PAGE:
- Have a mentor you can trust. Building positive relationships at work is critical. However, if you go a step further and build a strong connection with someone you can trust, preferably up the ranks, it can help you immensely. Alberto befriended a senior executive who served as the lead on one of his projects. Always being respectful of his mentor’s time, Alberto bounced ideas off him and elicited his advice before presenting ideas to his own bosses and team.
Alberto learned a valuable lesson from someone taking credit for his work. He learned that it’s his responsibility to get out there, share his ideas, and gain visibility. There’s no gain without risk. He also learned how important it is to create a credit-sharing culture in the work environment and give recognition and praise where it’s due.
If you find yourself constantly being over-looked at work, perhaps you need to start looking out for ways to gain visibility, enhance your perception, and build influence. Getting Ahead will help you get noticed and take your career to the next level.
Talkback: Did you see your co-worker get a pat on the back for an idea that you came up with? Is your boss taking credit for work you’ve done? Tell us about it below.
“Accomplishing the impossible means only that the boss will add it to your regular duties.”
~ Doug Larson ~
David Asks: I have a manager who is always getting on everyone’s case over everything. He has even yelled at employees in front of customers. How do I deal with this situation, other than trying to stay out of his way?
Joel Answers: There is a wide variety in leadership styles between different bosses or even companies, but it is never appropriate for a manager to publicly humiliate an employee. It’s hard to enjoy your work when you’re worried about setting your boss off on a rampage. Here are some things you can do to improve your situation at work:
- Build relationships with other managers within the company. Start preparing for a lateral—or even vertical—move within the company. Work on making yourself well-known outside of your department so that you will be more likely to be considered when a position opens up elsewhere in the company.
- Remember that your boss is human. If your boss’s recent behavior is uncharacteristic of how he normally acts, consider the possibility that he may be going through something personally that is beyond his capability to deal with at the moment. Try to be understanding and express empathy in a nonthreatening way. For example, you might say, “You seem a little stressed out today. Is there anything I can do to help?”
- Stand up for yourself calmly but firmly. Just because your boss is a jerk doesn’t mean you have to let him get away with inappropriate behavior. If you feel you have been wrongly reprimanded, calmly but firmly explain why you acted the way you did.
- Report your boss. Complaining about your boss’s bad behavior to human resources is always an option, but tread carefully. It could make your life at the company more difficult. However, even if it does, your complaint will go on record and make it easier for the next person who has the courage to speak up.
If the situation doesn’t improve and you are unable to transfer to another department, you may want to consider looking for employment elsewhere. Remaining in a hostile work environment with a bad boss adds stress to your life that can detract from your overall happiness and fulfillment, not just with your career, but in other areas as well. You can eliminate that stress by finding a more satisfying position.
Are you struggling to get ahead at work? Garfinkle Executive Coaching can help you develop strong executive presence, get the attention you deserve for your work, and get the promotion you’ve always dreamed of.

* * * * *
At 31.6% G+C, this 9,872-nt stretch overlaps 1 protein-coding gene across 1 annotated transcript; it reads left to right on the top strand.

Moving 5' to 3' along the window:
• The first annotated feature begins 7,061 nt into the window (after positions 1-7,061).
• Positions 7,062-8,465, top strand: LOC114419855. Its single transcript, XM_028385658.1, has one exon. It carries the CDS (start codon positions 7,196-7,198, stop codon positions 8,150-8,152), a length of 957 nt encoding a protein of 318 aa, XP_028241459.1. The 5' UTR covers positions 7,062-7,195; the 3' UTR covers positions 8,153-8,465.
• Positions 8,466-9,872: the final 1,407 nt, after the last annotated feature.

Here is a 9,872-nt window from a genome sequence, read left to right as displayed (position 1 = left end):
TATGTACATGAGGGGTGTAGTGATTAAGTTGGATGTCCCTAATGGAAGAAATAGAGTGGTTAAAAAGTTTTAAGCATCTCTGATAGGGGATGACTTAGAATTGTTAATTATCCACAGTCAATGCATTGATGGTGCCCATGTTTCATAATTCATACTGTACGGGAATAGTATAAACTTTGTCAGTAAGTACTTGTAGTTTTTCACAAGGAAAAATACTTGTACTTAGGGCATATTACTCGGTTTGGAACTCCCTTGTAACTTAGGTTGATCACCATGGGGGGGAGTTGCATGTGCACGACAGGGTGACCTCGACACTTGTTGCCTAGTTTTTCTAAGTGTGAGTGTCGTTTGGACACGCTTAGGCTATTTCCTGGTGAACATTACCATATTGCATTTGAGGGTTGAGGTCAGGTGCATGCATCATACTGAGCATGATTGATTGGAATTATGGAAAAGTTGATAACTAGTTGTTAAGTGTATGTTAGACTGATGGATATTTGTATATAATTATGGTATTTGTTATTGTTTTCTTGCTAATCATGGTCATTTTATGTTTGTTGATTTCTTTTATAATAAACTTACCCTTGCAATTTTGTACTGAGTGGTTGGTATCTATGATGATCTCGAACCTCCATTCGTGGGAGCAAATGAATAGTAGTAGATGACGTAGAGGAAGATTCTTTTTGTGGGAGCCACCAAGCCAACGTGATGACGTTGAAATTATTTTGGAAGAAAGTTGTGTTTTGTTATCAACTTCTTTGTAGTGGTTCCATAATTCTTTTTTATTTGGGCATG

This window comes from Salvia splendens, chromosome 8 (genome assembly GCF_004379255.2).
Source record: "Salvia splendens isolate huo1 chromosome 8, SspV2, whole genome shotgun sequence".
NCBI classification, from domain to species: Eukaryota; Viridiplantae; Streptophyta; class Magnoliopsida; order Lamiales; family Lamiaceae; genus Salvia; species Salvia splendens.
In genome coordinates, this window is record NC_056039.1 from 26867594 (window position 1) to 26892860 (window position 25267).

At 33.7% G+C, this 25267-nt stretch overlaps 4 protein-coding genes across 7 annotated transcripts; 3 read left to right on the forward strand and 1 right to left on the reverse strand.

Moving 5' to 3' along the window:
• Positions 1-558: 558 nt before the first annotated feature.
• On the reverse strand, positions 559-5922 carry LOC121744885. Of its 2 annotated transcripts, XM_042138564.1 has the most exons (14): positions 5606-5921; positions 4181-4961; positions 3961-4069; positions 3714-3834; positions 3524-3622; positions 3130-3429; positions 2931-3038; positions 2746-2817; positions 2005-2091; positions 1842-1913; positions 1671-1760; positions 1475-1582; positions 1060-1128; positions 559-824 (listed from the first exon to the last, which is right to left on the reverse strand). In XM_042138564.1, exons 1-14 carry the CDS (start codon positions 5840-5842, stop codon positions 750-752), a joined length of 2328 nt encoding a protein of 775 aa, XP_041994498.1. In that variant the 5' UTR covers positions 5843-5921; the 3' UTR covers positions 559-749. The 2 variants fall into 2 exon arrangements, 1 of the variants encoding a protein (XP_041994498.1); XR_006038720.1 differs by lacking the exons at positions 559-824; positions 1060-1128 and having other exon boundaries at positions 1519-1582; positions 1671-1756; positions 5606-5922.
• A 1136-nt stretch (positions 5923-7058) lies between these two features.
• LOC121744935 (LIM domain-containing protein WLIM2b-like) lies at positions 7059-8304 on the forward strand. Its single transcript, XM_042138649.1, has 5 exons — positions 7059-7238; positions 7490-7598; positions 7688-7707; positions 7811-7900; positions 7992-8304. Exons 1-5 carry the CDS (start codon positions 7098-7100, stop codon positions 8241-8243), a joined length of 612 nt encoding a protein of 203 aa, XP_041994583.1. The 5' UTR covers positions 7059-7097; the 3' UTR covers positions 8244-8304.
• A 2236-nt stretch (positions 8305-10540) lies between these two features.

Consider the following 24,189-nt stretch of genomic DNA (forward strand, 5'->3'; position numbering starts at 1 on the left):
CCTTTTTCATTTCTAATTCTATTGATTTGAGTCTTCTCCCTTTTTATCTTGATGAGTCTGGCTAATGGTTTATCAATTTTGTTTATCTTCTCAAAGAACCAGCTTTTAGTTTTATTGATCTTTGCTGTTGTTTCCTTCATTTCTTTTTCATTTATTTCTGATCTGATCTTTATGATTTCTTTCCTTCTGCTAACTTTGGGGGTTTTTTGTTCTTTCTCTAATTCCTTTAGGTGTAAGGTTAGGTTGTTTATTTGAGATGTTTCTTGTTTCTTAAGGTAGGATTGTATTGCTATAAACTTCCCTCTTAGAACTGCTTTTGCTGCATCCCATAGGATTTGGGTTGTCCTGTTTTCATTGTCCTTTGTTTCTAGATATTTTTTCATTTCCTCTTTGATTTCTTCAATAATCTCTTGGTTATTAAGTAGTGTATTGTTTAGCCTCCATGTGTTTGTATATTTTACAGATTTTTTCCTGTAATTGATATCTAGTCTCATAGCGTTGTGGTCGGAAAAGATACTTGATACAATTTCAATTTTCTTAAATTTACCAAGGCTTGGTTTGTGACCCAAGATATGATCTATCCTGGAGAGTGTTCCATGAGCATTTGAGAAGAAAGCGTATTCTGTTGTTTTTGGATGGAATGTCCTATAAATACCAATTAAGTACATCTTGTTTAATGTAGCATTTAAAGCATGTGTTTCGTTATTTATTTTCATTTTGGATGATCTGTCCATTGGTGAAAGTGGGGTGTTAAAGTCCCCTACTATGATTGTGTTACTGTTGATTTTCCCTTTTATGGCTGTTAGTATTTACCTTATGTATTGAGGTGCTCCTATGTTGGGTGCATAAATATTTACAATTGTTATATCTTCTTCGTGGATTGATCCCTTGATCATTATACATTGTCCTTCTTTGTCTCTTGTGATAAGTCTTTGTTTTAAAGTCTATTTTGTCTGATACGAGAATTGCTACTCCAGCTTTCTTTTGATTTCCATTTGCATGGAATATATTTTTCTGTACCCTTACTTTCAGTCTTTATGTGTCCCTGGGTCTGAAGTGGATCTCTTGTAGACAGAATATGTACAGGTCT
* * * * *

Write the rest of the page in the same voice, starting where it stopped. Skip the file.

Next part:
Talkback: Have you ever had a bad experience with a boss? Tell us about it in the comments! Or ask a question you’d like Joel to answer in a future column.
“Businesses often forget about the culture, and ultimately, they suffer for it because you can’t deliver good service from unhappy employees.”
~ Tony Hsieh ~
Do you get the feeling that your boss favors another colleague over you? Well, you’re not alone. Preferential treatment is a pressing topic in the work environment today.
I was recently interviewed by Ruth Mantell, a Washington-based MarketWatch reporter, about preferential treatment in the workplace, which by the way is something that employees report dealing with daily at work.
So is this really a key issue to be concerned about?
Well, let’s take a look at the facts. According to research conducted by Corporate Executive Board, that form of employee misconduct that employees complain about most is preferential treatment, so it quite rightly demands our attention.
Preferential treatment is not always easy to detect but at times it can be obvious. Either way, the key is to understand how to deal with the issue in the first place. As an employee, it is essential NOT to get angry or resentful, although I realize that built-up frustration might lead to that reaction. This is your chance to convert this experience from positive to negative and really look deeper and evaluate your position in the company. This might also be the right time to stop hiding your accomplishments and take credit for your work.
If you are the boss or team lead and have been confronted with this issue by an employee, maybe it is time to refocus your attention on team building and strengthening intrapersonal relationships within the workplace.
One key factor you must consider is that not all type of preferential treatment is bad if you look at the bigger picture. If your boss lets an employee leave early, maybe they promised to work on the weekend. In any case, if you feel neglected don’t feel shy to discuss the issue with your boss or get an advocate with influence who appreciates your work to do it for you.
Are you a victim of preferential treatment? Or are you in a leadership role wanting to understand your employees’ point of view? Either way I strongly encourage you to read the full interview here: http://www.marketwatch.com/story/a-co-worker-is-the-bosss-pet-heres-how-to-deal-2011-11-07
Read my book, Getting Ahead, to find out how you can be the favored employee whose career is on the fast track straight to the top.
Photo by PatrickSeabird on Flickr.